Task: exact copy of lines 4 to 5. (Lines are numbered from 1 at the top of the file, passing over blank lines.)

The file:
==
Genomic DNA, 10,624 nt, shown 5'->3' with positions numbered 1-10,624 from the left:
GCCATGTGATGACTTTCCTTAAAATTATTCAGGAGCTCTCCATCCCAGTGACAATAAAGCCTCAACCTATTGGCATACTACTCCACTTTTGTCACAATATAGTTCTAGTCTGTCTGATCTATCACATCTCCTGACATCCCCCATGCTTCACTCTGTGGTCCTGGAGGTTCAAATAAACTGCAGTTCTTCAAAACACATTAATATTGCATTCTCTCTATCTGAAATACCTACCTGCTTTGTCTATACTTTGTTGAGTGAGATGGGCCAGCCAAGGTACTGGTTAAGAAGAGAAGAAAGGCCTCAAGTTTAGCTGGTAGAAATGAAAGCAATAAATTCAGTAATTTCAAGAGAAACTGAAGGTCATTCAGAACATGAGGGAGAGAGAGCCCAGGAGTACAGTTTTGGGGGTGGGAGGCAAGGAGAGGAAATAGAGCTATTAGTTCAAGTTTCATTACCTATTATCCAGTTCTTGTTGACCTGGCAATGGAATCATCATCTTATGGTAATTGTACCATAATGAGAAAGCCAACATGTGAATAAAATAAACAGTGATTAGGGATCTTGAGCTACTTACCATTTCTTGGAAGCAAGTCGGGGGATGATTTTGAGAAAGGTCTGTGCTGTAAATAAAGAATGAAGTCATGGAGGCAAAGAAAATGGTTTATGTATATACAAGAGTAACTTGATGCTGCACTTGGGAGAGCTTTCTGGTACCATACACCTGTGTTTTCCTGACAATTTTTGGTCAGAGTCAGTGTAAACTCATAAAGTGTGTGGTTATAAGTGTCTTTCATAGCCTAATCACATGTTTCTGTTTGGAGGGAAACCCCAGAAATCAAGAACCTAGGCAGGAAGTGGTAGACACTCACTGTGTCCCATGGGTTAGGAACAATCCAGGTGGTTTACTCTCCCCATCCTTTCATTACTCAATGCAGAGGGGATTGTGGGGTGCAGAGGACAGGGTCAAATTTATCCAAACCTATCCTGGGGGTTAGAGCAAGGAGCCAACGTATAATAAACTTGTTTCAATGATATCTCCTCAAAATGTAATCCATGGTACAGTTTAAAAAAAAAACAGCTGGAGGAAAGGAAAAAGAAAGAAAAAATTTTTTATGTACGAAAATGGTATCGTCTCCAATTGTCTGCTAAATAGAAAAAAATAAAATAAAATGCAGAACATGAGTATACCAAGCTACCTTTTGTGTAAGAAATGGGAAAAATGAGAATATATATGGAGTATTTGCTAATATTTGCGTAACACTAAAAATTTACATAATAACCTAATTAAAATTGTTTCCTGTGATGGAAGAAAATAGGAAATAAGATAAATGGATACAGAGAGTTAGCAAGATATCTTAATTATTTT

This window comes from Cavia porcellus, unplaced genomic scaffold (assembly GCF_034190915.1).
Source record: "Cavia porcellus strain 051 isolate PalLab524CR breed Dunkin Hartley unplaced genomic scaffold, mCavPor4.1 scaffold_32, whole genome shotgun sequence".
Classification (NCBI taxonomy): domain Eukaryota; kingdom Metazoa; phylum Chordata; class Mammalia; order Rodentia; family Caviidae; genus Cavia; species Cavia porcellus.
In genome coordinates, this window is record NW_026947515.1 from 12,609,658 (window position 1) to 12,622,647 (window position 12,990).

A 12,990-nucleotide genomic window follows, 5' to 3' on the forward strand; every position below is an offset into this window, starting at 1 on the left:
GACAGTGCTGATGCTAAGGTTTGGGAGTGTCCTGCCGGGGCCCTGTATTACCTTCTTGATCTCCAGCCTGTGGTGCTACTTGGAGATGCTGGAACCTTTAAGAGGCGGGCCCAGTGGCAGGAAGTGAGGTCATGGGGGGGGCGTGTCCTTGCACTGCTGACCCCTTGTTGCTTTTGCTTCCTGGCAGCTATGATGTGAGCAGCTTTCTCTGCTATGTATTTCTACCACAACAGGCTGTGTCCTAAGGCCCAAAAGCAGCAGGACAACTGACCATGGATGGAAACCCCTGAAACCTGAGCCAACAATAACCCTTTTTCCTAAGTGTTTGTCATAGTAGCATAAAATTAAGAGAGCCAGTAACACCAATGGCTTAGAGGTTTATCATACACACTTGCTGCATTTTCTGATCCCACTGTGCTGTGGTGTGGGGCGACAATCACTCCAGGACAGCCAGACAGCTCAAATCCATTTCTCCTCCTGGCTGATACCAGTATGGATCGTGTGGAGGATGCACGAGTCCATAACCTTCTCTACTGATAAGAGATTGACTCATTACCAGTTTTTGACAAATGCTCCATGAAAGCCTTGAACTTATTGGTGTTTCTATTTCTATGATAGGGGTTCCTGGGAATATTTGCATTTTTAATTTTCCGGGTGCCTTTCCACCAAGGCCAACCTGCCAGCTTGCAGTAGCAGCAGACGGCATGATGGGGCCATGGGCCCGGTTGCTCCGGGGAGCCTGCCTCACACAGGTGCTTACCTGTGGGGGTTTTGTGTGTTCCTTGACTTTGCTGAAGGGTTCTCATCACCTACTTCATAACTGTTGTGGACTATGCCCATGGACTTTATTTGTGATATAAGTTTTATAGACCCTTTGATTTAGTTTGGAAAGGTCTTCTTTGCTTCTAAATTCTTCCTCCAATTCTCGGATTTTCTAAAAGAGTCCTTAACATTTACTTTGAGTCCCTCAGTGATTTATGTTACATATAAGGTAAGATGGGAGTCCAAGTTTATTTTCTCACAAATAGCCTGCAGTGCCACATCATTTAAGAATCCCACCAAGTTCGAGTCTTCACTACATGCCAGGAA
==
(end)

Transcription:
Source record: "Cavia porcellus strain 051 isolate PalLab524CR breed Dunkin Hartley unplaced genomic scaffold, mCavPor4.1 scaffold_32, whole genome shotgun sequence".
Classification (NCBI taxonomy): domain Eukaryota; kingdom Metazoa; phylum Chordata; class Mammalia; order Rodentia; family Caviidae; genus Cavia; species Cavia porcellus.